Tuesday, February 1, 2011

Sometimes war changes (Fallout: New Vegas)

I remember when I had first heard that Bethesda was working on the third installment of the ever popular series, Fallout (Started by Black Isle in September of 1997). Looking back at how much time I gleefully spent exploring the immersive world that Oblivion offered, I couldn't help but be excited at the thought of Bethesda bringing a post apocalyptic DC into my living room for hours upon hours (upon hours) of exploration. From the moment I fired up this fantastic title, i was in love. I had spent an easy 140+ hours on Fallout 3 and thinking back to the wonderful hours spent blowing off the heads of super mutants, it almost makes me want to go back and do it all over again. So when it came time for me to hear of a new fallout (New Vegas) being in the works, obviously I was ecstatic. Then I found out the unfortunate news that Obsidian was working on this title... Look I'm going to be frank here as I usually am and go ahead and say it. Obsidian is known for finding a good series, buying into it, and making a half assed addition to the series, that usually doesn't end up anywhere near as good as the game released before it in hopes of raking in some cash. Now, now, I know what some of you are thinking.
"But, but KOTOR 2!"
"But, but NWN 2!"
Again... no.
Look I'm not saying Obsidian makes the worst games I've ever played, I'm just saying that when they decide to work on another teams project ( i don't even care to hear "Obsidian IS Black Isle"), it tends to not hold a candle to the previous teams work. This team is not just any team folks. We're talking Bethesda here. Obsidian aside, when it came time for the release of the new Fallout Spin off, I had to buy it and of
course i did.

Starting on a brighter note - though I found the beginning segment of Fallout 3 to be a bit more immersive, I would like to mention that New Vegas has its own interesting beginning. I certainly wouldn't call it "better" by any means, but I was very pleased to find that Obsidian had decided to go their own route of introduction as opposed to copying Bethesda's. I found that the beginning of New Vegas was refreshing and did a good job of setting the mood for the player.

another thing I was pleased to discover was that New Vegas brought a lot of new and interesting game mechanics to the table. I really took a liking to the vast amount of factions in the game as well as the degree to which they could like or dislike you. New Vegas also has an ammunition recycling system which works similar to the way you would create items in fallout 3. Personally I found this to be more annoying then it was worth. But the biggest addition to the game is probably the new hardcore mode that Obsidian added. This mode is for players that want a bit more of a realistic experience while scouring the wastes. In hardcore mode players have to eat, drink and sleep in order to stay alive and fast travel will be disabled if the player will be affected by the lack of one of these things. In addition, stimpacks in hardcore mode will heal you over time as opposed to instantly. I personally have not tried this myself, but i find the idea to be interesting enough and may have to give it a go if I decide to make my way through New Vegas once again. Of course New Vegas also offers a bunch of new weapons, enemies, a new map, perks, interesting characters and much more. In addition New Vegas starts with a level cap of 30 instead of Fallout 3's level cap of 20. Purchasing the new DLC for the game will raise the level cap to 25 and I can only hope it will be raised again in the future.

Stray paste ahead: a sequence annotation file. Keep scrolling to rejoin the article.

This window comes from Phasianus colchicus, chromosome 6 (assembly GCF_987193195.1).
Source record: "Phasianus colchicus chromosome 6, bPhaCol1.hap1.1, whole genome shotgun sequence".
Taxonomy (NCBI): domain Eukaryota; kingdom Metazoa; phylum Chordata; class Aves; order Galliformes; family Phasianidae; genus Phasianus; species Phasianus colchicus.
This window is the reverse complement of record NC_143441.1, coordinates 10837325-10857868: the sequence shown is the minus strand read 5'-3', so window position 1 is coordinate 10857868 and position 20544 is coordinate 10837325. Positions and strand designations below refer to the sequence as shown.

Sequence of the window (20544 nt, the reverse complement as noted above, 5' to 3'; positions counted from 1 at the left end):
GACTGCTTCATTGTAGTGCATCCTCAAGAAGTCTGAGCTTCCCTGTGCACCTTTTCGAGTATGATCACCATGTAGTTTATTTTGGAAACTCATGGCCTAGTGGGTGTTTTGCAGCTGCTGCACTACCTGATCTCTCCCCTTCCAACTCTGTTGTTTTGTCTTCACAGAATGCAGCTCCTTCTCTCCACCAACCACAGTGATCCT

Exploration. It made Fallout 3.Oblivion and Morrowind as well. That nagging thought of, whats around the next corner. The sweet victory of coming across a new and interesting area. The only problem is this is what  New Vegas is lacking, and considerably so. DC has its familiar land marks and Bethesda did such a good job of making the down town area dense and appealing, and the Mojave wastes... well... its a desert. sure there are cool sights at the core of Vegas but even that area is far too small and compact. it seems like you wander through endless amount of nothing to come across something of interest and even then its usually just a small shack with a couple of ammo boxes. The new map that Obsidian brings to the table did not take long to disappoint and of course this was the greatest disappointment of all. When playing Fallout 3 I could easily spend hour after hour wandering from place to place, ignoring quests and doing my own thing, destroying everything that crosses my path. In New Vegas I find it to almost be a chore to go out of your way and explore some of the places the world has to offer.

Over all I don't think New Vegas is necessarily a bad game. Obsidian did a fine job at bringing some new things to the table and I found the story with its multiple endings to be quite enjoyable. But is Obsidian's New Vegas as good Bethesda's Fallout 3? In my opinion, not even close. If you have played neither I would pick up Fallout 3 first and go from there. If you have put countless hours into Fallout 3 and enjoyed it as much as I did then I would recommend giving New Vegas a try. Obsidian has taken a step in the right direction with this one but Fallout: New Vegas is still the same as most of Obsidian's titles, a decent sequel to a fantastic game. With the new Elder Scrolls title on the way and hopefully a Fallout 4 after that, Its only a matter of time before New Vegas get buried beneath new titles by the amazing company known as Bethesda.


7.7 / 10